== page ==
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Articles by Anthony Accurso

The Feds Are Monitoring Messaging Apps, and Some Are Shockingly Unsecure

by Anthony W. Accurso

On January 7, 2021, the FBI published a document entitled “Lawful Access,” detailing what information is available from various online messaging platforms and providing guidance to various law enforcement agencies on how such data can be obtained through procedures already authorized for investigative purposes.

The document ...

Kentucky Supreme Court: Traffic Stop Impermissibly Extended Where Officer Stopped Writing Citation to Aid Drug-Detection Dog’s Sniff of Vehicle’s Exterior

by Anthony W. Accurso

The Supreme Court of Kentucky held that a police officer impermissibly extended a traffic stop when he suspended the completion of writing a traffic citation to assist other officers conducting a vehicle sniff using a drug-detection dog.

Just before midnight on April 21, 2017, Officer Ryan ...

Police Outsourcing Reduces Transparency

by Anthony W. Accurso

Transparency and accountability in law enforcement make for better relationships between police and the communities they serve, but a growing reliance on tech provided to police by private companies is reducing transparency.

An October 2021 report in the journal Science highlighted this trend of outsourcing police ...

A House Built on Discriminatory Sand

Strategies for Pushing Back on Data-Driven Policing Trends

by Anthony W. Accurso

The National Association of Criminal Defense Lawyers (“NACDL”) released its Task Force report on data-driven predictive policing in September, 2021, highlighting the failures of predictive policing and making policy recommendations regarding its use.

In 2017, the NACDL created ...

New Hampshire Supreme Court: Warrant Required to Enter Walled-In Porch Attached to Mobile Home

by Anthony W. Accurso

The Supreme Court of New Hampshire held that a warrantless entry of an enclosed porch attached to a mobile home was constitutionally impermissible because the homeowner took steps to protect his privacy in that space.

Officers with the Conway Police Department received a tip on April ...

Martinsville Seven Pardoned 70 Years After Execution

by Anthony W. Accurso

Governor Ralph Northam (D-VA) signed posthumous pardons for seven Black men denied due process in a criminal case following a rape allegation involving a white woman in Martinsville, Virginia, in 1949.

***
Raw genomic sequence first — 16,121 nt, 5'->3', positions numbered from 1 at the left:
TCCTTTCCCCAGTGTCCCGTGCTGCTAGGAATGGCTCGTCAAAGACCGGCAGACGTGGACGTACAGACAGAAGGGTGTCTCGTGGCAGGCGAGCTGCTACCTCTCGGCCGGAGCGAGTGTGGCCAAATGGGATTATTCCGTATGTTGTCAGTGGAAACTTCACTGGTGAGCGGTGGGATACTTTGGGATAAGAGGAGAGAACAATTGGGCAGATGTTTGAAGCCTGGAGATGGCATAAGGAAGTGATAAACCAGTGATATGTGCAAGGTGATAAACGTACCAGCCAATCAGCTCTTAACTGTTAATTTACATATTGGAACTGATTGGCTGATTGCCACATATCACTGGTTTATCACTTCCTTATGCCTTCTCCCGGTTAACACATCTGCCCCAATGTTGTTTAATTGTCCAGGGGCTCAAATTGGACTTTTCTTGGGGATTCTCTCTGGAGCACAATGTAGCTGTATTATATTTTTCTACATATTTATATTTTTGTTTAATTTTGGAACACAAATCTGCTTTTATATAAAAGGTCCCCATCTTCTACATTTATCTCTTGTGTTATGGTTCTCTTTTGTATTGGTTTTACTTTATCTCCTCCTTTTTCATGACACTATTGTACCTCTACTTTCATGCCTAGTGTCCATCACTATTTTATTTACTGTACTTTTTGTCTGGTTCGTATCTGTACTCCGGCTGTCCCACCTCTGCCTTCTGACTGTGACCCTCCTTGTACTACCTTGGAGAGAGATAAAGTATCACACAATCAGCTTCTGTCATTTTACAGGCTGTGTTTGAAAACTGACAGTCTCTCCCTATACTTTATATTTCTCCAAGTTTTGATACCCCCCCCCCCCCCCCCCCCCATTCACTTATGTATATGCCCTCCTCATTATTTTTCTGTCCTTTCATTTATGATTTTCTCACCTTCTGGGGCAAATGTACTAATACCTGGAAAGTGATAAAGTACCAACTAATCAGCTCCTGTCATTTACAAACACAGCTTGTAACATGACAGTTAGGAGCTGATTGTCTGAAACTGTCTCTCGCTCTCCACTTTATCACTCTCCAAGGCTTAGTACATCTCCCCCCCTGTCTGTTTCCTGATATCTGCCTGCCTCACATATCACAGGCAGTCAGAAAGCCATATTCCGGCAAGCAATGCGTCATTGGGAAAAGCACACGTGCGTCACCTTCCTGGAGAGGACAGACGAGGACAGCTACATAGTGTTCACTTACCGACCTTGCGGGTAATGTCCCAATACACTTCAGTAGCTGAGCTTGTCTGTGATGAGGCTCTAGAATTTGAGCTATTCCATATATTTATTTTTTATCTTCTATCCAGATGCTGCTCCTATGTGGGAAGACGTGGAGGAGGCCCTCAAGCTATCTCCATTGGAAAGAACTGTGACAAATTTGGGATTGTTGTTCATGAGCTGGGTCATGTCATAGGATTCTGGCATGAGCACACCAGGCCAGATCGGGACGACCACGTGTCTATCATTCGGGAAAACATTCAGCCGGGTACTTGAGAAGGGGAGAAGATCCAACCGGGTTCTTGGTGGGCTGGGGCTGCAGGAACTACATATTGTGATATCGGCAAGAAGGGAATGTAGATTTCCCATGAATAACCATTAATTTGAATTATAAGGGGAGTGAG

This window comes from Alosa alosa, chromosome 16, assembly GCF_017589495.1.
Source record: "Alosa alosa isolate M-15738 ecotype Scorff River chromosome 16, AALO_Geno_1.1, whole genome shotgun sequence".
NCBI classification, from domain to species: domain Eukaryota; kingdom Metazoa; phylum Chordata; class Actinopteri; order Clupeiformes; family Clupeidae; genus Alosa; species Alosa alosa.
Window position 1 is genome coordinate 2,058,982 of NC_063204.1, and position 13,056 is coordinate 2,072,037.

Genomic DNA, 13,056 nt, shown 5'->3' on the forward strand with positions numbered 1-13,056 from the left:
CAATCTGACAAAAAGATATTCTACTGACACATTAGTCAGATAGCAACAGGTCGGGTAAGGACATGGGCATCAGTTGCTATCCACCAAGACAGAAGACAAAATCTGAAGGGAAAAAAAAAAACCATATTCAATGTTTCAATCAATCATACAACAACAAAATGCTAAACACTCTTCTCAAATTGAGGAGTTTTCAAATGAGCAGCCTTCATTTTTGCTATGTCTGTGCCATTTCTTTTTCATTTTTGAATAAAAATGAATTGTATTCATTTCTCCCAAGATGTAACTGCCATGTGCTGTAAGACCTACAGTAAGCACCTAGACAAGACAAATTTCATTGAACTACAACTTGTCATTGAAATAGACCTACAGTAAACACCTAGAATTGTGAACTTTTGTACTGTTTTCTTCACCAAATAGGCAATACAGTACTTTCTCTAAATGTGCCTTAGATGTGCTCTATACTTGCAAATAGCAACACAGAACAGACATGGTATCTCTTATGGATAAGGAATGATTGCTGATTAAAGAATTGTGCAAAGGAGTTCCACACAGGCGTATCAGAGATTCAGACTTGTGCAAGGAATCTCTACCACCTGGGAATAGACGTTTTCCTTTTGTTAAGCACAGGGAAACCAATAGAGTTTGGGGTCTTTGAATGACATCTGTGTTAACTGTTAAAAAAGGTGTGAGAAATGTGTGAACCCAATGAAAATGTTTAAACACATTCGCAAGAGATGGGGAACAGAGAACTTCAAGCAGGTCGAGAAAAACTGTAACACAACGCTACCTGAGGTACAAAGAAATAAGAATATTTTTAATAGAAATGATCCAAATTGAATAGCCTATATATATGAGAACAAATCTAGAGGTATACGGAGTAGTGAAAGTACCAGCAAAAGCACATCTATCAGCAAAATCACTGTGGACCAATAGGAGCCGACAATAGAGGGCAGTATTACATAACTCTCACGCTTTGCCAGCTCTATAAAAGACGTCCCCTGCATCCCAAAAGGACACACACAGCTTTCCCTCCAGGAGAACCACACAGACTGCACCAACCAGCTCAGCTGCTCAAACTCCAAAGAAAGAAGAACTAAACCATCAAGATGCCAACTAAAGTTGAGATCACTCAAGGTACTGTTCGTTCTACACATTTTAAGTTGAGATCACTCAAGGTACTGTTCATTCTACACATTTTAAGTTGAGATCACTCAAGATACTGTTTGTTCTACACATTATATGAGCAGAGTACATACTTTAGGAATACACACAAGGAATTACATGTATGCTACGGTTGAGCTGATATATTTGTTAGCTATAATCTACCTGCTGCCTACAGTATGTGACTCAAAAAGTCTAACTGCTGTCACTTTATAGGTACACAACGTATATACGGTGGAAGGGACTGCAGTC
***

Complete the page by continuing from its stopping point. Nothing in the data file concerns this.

On January 8, 1949, 32-year-old Ruby Stroud Floyd alleged she was raped by 13 Black ...

The Pseudoscientific Practice of Blood Spatter Analysis How the Desire for Convictions Drives Flawed Prosecutions

by Anthony W. Accurso

The forensic science known as Bloodstain Pattern Analysis (“BPA”)—a.k.a. blood spatter analysis—is undergoing significant development after being the object of intense criticism regarding its reliability in the context of criminal prosecutions. Despite being practiced for over 150 years, this field has undergone two periods of dramatic ...

Kentucky Supreme Court: Officer’s History of Arresting Defendant on Multiple Occasions Constituted ‘Show of Authority’ That Defendant Was Not Free to Leave, Resulting in Unlawful Terry Stop

by Anthony W. Accurso

Supreme Court of Kentucky upheld the decision of a trial court that found a single officer asking questions of the defendant in a public area amounted to an unlawful seizure because the defendant had a history of being arrested by that particular officer so he reasonably ...

FOIA Request Reveals How the FBI Obtains and Analyzes Cellular Provider Data

by Anthony W. Accurso

Arecently-obtained document sheds light on how an FBI special team obtains data from cellular providers to provide support for FBI, tribal, and local law enforcement investigations, including what data they can obtain and how long each provider stores that data.

Ryan N. Shapiro of the nonprofit ...

Vermont Supreme Court: Under Totality of Circumstances, Police Interview of Defendant in Store Parking Lot Was ‘Custodial Interrogation,’ Triggering Requirement for Miranda Warnings

by Anthony W. Accurso

The Supreme Court of Vermontruled that, given the totality of circumstances, a police interview with a defendant was custodial and thereby triggered the requirement for Miranda warnings where, among other factors, two police officers sought out the defendant, asked her to exit the store in which ...



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